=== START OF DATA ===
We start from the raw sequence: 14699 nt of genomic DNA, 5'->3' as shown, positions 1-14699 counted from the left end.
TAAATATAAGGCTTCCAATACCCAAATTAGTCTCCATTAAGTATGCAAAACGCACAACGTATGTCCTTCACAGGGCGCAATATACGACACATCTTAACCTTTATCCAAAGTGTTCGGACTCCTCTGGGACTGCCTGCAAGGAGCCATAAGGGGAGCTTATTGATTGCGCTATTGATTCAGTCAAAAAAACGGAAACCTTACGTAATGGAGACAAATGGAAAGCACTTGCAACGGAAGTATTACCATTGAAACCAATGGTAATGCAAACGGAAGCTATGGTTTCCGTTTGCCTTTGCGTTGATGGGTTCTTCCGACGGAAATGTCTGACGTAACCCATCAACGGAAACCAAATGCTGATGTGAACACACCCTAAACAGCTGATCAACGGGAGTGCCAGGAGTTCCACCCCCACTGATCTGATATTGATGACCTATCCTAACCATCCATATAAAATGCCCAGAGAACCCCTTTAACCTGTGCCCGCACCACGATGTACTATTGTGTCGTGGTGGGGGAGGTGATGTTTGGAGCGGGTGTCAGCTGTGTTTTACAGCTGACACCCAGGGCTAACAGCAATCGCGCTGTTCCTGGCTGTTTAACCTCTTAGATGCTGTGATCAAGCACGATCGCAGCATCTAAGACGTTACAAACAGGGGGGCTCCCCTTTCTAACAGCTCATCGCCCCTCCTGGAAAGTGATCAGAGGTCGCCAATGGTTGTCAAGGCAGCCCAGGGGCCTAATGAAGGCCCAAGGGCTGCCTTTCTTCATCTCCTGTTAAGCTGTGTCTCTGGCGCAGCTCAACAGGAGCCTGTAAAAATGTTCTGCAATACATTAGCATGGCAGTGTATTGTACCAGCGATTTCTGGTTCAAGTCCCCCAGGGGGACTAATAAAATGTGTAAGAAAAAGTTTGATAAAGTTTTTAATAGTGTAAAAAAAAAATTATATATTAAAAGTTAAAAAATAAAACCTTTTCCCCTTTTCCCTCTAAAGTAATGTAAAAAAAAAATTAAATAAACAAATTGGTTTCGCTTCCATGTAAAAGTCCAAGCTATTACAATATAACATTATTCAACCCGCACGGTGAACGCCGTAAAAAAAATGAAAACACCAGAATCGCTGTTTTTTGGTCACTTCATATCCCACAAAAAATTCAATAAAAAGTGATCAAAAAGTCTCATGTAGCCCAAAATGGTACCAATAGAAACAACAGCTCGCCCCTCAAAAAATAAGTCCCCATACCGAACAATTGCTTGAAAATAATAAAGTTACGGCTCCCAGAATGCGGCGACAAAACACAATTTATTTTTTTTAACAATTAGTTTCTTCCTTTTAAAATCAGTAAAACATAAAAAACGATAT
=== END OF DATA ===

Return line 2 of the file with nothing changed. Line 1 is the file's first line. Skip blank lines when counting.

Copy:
TAAATATAAGGCTTCCAATACCCAAATTAGTCTCCATTAAGTATGCAAAACGCACAACGTATGTCCTTCACAGGGCGCAATATACGACACATCTTAACCTTTATCCAAAGTGTTCGGACTCCTCTGGGACTGCCTGCAAGGAGCCATAAGGGGAGCTTATTGATTGCGCTATTGATTCAGTCAAAAAAACGGAAACCTTACGTAATGGAGACAAATGGAAAGCACTTGCAACGGAAGTATTACCATTGAAACCAATGGTAATGCAAACGGAAGCTATGGTTTCCGTTTGCCTTTGCGTTGATGGGTTCTTCCGACGGAAATGTCTGACGTAACCCATCAACGGAAACCAAATGCTGATGTGAACACACCCTAAACAGCTGATCAACGGGAGTGCCAGGAGTTCCACCCCCACTGATCTGATATTGATGACCTATCCTAACCATCCATATAAAATGCCCAGAGAACCCCTTTAACCTGTGCCCGCACCACGATGTACTATTGTGTCGTGGTGGGGGAGGTGATGTTTGGAGCGGGTGTCAGCTGTGTTTTACAGCTGACACCCAGGGCTAACAGCAATCGCGCTGTTCCTGGCTGTTTAACCTCTTAGATGCTGTGATCAAGCACGATCGCAGCATCTAAGACGTTACAAACAGGGGGGCTCCCCTTTCTAACAGCTCATCGCCCCTCCTGGAAAGTGATCAGAGGTCGCCAATGGTTGTCAAGGCAGCCCAGGGGCCTAATGAAGGCCCAAGGGCTGCCTTTCTTCATCTCCTGTTAAGCTGTGTCTCTGGCGCAGCTCAACAGGAGCCTGTAAAAATGTTCTGCAATACATTAGCATGGCAGTGTATTGTACCAGCGATTTCTGGTTCAAGTCCCCCAGGGGGACTAATAAAATGTGTAAGAAAAAGTTTGATAAAGTTTTTAATAGTGTAAAAAAAAAATTATATATTAAAAGTTAAAAAATAAAACCTTTTCCCCTTTTCCCTCTAAAGTAATGTAAAAAAAAAATTAAATAAACAAATTGGTTTCGCTTCCATGTAAAAGTCCAAGCTATTACAATATAACATTATTCAACCCGCACGGTGAACGCCGTAAAAAAAATGAAAACACCAGAATCGCTGTTTTTTGGTCACTTCATATCCCACAAAAAATTCAATAAAAAGTGATCAAAAAGTCTCATGTAGCCCAAAATGGTACCAATAGAAACAACAGCTCGCCCCTCAAAAAATAAGTCCCCATACCGAACAATTGCTTGAAAATAATAAAGTTACGGCTCCCAGAATGCGGCGACAAAACACAATTTATTTTTTTTAACAATTAGTTTCTTCCTTTTAAAATCAGTAAAACATAAAAAACGATAT